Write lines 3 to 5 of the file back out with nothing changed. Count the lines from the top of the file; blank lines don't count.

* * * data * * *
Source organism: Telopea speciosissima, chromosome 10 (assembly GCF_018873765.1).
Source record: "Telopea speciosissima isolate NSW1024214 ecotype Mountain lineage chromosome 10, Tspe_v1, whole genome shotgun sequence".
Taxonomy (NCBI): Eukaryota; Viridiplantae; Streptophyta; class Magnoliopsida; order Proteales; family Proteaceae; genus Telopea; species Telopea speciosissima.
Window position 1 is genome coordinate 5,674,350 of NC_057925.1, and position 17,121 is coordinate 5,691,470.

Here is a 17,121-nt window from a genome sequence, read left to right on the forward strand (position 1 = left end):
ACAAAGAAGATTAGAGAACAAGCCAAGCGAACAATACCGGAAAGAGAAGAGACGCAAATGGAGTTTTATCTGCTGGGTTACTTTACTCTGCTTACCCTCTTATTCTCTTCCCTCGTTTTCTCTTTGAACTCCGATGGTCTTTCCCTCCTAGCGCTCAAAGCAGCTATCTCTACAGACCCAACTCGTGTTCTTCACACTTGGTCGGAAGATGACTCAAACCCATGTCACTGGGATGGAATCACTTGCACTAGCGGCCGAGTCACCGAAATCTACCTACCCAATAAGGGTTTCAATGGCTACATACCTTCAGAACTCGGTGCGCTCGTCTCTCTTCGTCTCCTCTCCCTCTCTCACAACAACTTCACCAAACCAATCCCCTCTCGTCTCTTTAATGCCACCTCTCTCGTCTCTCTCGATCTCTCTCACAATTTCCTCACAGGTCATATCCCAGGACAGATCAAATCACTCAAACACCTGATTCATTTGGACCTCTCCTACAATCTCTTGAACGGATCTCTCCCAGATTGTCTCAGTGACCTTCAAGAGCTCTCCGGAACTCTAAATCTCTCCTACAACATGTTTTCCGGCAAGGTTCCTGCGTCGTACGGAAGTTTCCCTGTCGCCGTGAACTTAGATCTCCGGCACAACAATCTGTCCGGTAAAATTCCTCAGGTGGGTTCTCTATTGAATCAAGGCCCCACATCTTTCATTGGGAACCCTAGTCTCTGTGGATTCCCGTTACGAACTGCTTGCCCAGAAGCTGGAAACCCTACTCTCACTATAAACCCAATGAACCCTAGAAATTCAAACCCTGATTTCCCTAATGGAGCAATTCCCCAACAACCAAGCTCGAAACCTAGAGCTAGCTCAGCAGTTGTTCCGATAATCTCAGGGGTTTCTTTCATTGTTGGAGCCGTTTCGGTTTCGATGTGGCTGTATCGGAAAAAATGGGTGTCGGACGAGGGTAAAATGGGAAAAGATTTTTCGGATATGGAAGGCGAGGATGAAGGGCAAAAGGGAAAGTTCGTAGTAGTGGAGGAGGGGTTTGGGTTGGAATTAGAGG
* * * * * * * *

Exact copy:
Taxonomy (NCBI): Eukaryota; Viridiplantae; Streptophyta; class Magnoliopsida; order Proteales; family Proteaceae; genus Telopea; species Telopea speciosissima.
Window position 1 is genome coordinate 5,674,350 of NC_057925.1, and position 17,121 is coordinate 5,691,470.

Here is a 17,121-nt window from a genome sequence, read left to right on the forward strand (position 1 = left end):